Many of you may be giving or receiving computers from Santa this holiday season. I highly recommend you install WinPatrol program or your own favorite program that can manage startups. You could even just click on the Start button, select Run and type in "msconfig" and click OK. Chances are you'll be able to speed your computer up by as much as 40% by removing unneeded crap.

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Tuesday, December 06, 2005

AntiSpyware Zealots

It appears my last post has helped thrust my new Blog into the public eye. Most of the traffic came from a fellow "AntiSpyware Zealot" who goes by the name PaperGhost(http://www.vitalsecurity.org/). There has been one very positive results of the controversy initiated by 180Solutions daring to take on Zone Labs. The "AntiSpyware Zealots" have united!

 Look out 180Solutions because your worse secrets are being exposed. While 180Solution claims they just can't police all their affiliates it didn't take much effort from the Zealots to find a number of despicable examples of web sites run by folks who partner with 180Solutions. See the most recent example at http://castlecops.com/p672607-180Problems_Suing_ZoneLabs.html#672607

Special thanks to Suzie Turner at http://blogs.zdnet.com/Spyware/ who wrote about how we were all being called Zealots as if it was a bad thing. According to my Webster Dictionary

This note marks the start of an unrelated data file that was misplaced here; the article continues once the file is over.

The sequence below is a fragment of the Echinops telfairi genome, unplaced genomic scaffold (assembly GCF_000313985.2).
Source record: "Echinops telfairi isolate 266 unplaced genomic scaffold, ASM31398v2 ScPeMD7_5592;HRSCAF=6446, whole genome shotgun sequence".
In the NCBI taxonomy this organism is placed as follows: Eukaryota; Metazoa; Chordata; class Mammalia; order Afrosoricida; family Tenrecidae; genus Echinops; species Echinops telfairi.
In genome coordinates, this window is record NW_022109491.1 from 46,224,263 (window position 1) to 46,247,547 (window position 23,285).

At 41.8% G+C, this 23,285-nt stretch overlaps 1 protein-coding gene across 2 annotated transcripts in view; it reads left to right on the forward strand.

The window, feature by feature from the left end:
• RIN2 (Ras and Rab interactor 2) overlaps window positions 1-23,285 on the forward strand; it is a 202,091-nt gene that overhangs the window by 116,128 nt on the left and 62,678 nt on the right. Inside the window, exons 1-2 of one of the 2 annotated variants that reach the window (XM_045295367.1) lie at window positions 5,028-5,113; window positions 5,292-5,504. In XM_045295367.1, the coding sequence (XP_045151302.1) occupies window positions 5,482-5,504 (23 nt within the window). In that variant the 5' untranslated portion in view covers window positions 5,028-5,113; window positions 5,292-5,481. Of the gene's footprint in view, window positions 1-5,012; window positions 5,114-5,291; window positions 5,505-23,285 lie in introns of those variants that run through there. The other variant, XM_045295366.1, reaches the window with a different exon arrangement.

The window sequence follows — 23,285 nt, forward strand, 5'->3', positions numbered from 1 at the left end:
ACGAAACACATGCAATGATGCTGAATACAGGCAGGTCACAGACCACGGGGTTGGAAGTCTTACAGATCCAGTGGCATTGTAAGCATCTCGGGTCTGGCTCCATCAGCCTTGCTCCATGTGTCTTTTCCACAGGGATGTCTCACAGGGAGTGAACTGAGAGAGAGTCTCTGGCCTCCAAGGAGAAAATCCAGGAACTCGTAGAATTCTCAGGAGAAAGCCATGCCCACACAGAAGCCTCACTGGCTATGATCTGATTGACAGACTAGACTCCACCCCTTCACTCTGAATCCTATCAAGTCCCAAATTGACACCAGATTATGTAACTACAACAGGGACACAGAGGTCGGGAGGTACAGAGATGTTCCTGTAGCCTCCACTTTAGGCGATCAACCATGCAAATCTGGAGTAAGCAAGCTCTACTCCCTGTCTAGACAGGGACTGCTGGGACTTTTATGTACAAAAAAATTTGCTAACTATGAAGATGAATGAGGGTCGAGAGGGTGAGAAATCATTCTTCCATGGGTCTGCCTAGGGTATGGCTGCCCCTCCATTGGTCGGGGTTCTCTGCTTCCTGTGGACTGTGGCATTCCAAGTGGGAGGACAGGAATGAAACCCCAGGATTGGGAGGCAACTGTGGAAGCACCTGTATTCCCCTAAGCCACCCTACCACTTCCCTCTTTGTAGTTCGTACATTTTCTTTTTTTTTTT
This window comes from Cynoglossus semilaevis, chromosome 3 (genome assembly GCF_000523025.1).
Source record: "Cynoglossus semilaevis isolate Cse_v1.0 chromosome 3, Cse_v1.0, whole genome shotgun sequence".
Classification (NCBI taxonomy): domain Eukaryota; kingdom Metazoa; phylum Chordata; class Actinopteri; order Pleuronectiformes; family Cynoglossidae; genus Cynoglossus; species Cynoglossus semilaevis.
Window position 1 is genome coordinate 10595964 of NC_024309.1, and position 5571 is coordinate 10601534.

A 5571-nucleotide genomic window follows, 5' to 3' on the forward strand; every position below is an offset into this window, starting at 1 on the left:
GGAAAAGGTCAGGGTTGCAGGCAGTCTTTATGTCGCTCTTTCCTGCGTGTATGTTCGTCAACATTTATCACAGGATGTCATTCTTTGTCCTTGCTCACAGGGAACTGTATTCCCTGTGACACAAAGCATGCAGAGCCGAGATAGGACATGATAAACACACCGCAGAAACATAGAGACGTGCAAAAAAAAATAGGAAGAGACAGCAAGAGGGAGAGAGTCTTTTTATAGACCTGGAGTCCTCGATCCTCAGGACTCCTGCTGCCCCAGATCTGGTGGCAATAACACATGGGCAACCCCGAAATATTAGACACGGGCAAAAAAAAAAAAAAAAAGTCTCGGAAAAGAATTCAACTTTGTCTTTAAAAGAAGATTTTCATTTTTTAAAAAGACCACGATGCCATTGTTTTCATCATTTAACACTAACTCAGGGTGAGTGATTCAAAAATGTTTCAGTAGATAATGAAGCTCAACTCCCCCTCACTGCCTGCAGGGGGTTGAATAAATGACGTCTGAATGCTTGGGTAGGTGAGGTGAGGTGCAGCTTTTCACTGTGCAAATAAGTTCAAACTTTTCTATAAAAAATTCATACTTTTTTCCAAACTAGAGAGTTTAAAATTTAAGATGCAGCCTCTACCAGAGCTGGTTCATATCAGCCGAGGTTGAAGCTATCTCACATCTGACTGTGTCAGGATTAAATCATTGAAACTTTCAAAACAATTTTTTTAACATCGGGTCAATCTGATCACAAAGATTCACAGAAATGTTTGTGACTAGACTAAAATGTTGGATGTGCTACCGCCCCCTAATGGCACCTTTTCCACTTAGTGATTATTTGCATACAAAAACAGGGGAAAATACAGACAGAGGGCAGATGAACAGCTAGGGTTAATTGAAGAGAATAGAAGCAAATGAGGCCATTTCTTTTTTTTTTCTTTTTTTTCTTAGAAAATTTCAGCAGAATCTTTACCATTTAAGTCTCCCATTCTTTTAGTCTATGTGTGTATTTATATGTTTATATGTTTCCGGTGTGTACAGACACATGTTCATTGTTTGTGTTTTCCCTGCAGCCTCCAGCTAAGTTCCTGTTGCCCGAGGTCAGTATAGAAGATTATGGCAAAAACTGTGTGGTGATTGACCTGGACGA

Zealot = "one who is fanatically earnest."
Fanatic = extreme; excessive
Earnest = 1) Serious in purpose, 2) diligent, 3) important; grave, showing sincerity.

I like the term even though the viral Adware companies make it sound like a bad thing. They accuse most of us of a personal stake in their demise. Last year I made my points very clear to the FTC in my document http://www.ftc.gov/os/comments/spyware/040414billpstudios.pdf.

I have plenty of other good programming ideas. I would love to spend my time creating new innovative positive programs. Instead, I'm spending my time sniffing out unwanted garbage left on peoples desktops without their understanding.

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Saturday, December 03, 2005

180Solutions vs. Zone Labs

I caused a little bit of a stir this week when I appeared to side with adware company, 180Solutions in their lawsuit against Zone Labs, makers of Zone Alarm. 180Solutions has never been happy with most of the industry calling their programs Spyware and has tried in vain to scare security companies with bogus lawsuits. In one of the new versions of Zone Alarm, Zone Labs goes a step farther by implying that 180Solutions is monitoring your keystrokes and mouse movements.

The question here isn't if 180Solutions is spyware. Everyone I've talked to would agree they use despicable tactics to get installed on machines and would be considered spyware. The point missed by many recent news reports is; do they monitor keystrokes?